November 29, 2017

Sounds Like the Mystic's Viewpoint


Quanta magazine has interviewed Princeton physicist, Edward Witten, known for his M-theory, or theory of everything. In my opinion, Witten, now 66 years old, sounds perplexed about making sense of physics. He told the interviewer that he was reading an old essay by the 20th-century Princeton physicist John Wheeler and said, "He was a visionary, certainly. If you take what he says literally, it’s hopelessly vague. And therefore, if I had read this essay when it came out 30 years ago, which I may have done, I would have rejected it as being so vague that you couldn’t work on it, even if he was on the right track."

(Interviewer) You’re referring to "Information, Physics, Quantum", Wheeler’s 1989 essay propounding the idea that the physical universe arises from information, which he dubbed “it from bit.”

(Witten) When I was a beginning grad student, they had a series of lectures by faculty members to the new students about theoretical research, and one of the people who gave such a lecture was Wheeler. He drew a picture on the blackboard of the universe visualized as an eye looking at itself. I had no idea what he was talking about. It’s obvious to me in hindsight that he was explaining what it meant to talk about quantum mechanics when the observer is part of the quantum system. I imagine there is something we don’t understand about that.



Source: A Physicist’s Physicist Ponders the Nature of Reality

October 12, 2017

Good Panel Discussion on Near Death Experiences

Join neurologist Kevin Nelson, psychiatrist Peter Fenwick, orthopedic surgeon Mary Neal, and emergency medicine expert Sam Parnia as they share some remarkable near death experience (NDE) stories and discuss how they analyze such experiences in light of their own backgrounds and training.

Mary Neal is convinced, after having her own NDE, that near death experiences take us to a place outside the boundaries of modern science and medicine.

Video is from New York Academy of Sciences, Wednesday, December 11, 2013.


September 27, 2017

Mathematician and Physicist Roger Penrose 7 Minute Video Discussing the Physics of Consciousness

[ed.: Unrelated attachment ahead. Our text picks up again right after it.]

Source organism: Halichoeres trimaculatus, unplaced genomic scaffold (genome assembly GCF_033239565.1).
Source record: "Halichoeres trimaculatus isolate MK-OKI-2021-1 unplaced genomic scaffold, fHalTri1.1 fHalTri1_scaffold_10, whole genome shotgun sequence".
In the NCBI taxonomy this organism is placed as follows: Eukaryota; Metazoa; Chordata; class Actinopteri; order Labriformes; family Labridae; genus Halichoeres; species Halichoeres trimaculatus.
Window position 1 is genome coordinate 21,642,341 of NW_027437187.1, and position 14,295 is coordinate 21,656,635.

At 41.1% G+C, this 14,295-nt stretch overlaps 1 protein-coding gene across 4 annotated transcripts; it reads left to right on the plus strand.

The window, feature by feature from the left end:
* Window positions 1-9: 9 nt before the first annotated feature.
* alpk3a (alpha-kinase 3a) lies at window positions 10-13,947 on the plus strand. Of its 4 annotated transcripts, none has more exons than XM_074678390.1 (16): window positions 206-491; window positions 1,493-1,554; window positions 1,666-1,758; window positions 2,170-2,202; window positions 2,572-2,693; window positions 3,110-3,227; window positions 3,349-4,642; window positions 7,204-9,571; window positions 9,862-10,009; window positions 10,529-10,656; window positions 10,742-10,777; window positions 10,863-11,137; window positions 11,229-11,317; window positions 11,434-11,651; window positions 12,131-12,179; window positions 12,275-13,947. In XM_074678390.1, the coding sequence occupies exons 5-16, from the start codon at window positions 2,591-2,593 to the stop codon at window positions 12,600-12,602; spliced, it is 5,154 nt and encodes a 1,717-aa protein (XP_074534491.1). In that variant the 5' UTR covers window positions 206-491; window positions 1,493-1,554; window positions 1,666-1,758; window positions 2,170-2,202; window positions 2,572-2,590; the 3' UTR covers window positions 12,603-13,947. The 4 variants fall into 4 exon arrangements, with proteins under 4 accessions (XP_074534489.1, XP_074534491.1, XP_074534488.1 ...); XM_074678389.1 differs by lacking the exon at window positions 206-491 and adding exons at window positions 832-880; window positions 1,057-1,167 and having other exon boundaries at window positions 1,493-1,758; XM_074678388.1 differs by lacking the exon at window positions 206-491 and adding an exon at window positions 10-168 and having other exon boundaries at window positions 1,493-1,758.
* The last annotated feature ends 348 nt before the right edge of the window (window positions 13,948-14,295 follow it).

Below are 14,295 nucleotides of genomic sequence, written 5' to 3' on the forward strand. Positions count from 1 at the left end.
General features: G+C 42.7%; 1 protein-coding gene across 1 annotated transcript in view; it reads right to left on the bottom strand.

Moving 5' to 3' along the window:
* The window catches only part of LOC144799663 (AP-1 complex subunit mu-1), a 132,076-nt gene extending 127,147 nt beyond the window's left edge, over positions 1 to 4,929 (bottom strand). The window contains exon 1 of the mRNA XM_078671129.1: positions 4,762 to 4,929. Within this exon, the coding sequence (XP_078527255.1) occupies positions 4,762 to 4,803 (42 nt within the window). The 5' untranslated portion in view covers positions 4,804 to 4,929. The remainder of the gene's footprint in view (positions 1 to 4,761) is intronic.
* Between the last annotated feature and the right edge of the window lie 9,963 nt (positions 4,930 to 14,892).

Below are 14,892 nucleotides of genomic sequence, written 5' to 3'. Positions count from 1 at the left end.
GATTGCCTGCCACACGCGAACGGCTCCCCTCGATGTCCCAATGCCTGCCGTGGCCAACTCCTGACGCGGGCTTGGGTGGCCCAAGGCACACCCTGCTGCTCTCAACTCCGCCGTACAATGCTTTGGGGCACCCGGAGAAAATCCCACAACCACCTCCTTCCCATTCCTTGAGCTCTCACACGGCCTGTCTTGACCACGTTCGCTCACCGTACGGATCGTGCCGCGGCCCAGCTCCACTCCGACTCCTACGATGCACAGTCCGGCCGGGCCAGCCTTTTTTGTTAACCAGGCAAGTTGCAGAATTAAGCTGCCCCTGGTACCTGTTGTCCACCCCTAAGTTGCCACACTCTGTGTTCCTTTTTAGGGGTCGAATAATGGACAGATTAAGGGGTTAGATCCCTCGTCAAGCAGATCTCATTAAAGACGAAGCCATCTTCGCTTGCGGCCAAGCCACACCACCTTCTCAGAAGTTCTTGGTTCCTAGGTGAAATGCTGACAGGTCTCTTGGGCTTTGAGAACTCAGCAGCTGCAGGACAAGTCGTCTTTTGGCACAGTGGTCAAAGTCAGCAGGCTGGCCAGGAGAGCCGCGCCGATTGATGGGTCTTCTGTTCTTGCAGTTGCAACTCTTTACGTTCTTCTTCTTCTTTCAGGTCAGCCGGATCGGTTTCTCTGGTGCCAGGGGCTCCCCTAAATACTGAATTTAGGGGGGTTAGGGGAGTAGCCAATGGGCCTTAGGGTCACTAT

Penrose is an extremely brilliant mathematician and physicist, and he theorizes that a huge gap in quantum mechanics can be used to explain consciousness, or something existing "outside a computational system". He wrote the book, "The Emperor's New Mind". Working with a biologist led him to wonder if microtubules in the brain might hold the "soul" of the body.



Penrose is an odd mix of atheist, philosopher, and believer in consciousness outside the body. He appears to see this as a nonspiritual condition, simply an explanation to explain laws of physics which may live inside and outside the brain.

But, this statement is interesting from a Nautilus Magazine interview:
As I wondered why Penrose keeps hammering away at his theory on consciousness after all these years, I asked him if he thinks there’s any inherent meaning in the universe. His answer surprised me. “Somehow, our consciousness is the reason the universe is here.”

For more on this subject, also see this very recent article from Quanta Magazine:
(I)f a new hypothesis proves to be correct, quantum effects might indeed play some role in human cognition. Matthew Fisher, a physicist at the University of California, Santa Barbara, raised eyebrows late last year when he published a paper in Annals of Physics proposing that the nuclear spins of phosphorus atoms could serve as rudimentary “qubits” in the brain — which would essentially enable the brain to function like a quantum computer. (Read More>)

September 24, 2017

Listen to the Music of Hildegard of Bingen

Today, I went to a 65 minute documentary about Hildegard of Bingen titled "The Unruly Mystic", produced by Michael Conti. She was a German Benedictine abbess mystic. Besides being given insights from Nature and writing medicinal books containing herbal and natural remedies, she wrote divinely inspired music which has gained quite a following for its ability to convey peace and bliss. This is not easy music to sing as it spans a two and one-half octave range.

Hildegard of Bingen lived to the age of 82 during the 12th century. Following her death, it took 800 years for her to be discovered, discussed, and written about. Her original writings were in Latin, translated to German.

On October 7, 2012, Pope Benedict XVI named her a Doctor of the Church, a designation which has also been given to Saint Thomas Aquinas.

Next, are words written to the music of Hildegard of Bingen's. Note that she wrote her own words for all of her compositions.

The Holy Spirit, life that gives life and moves all things
and is the root of every creature and cleanses all things of impurity, wiping away sins
and anointing wounds:
this is the radiant and admirable life, awakening and reawakening all things.

And always you teach the learned,
those made happy by the inspiration of wisdom.

So let there be praise to you who are the sound of all praise and the joy of life,
who are hope and powerful honor, granting the gifts of light.


- Hildegard of Bingen, 12th century AD, from her song "Spiritus Sanctus vivificans vita"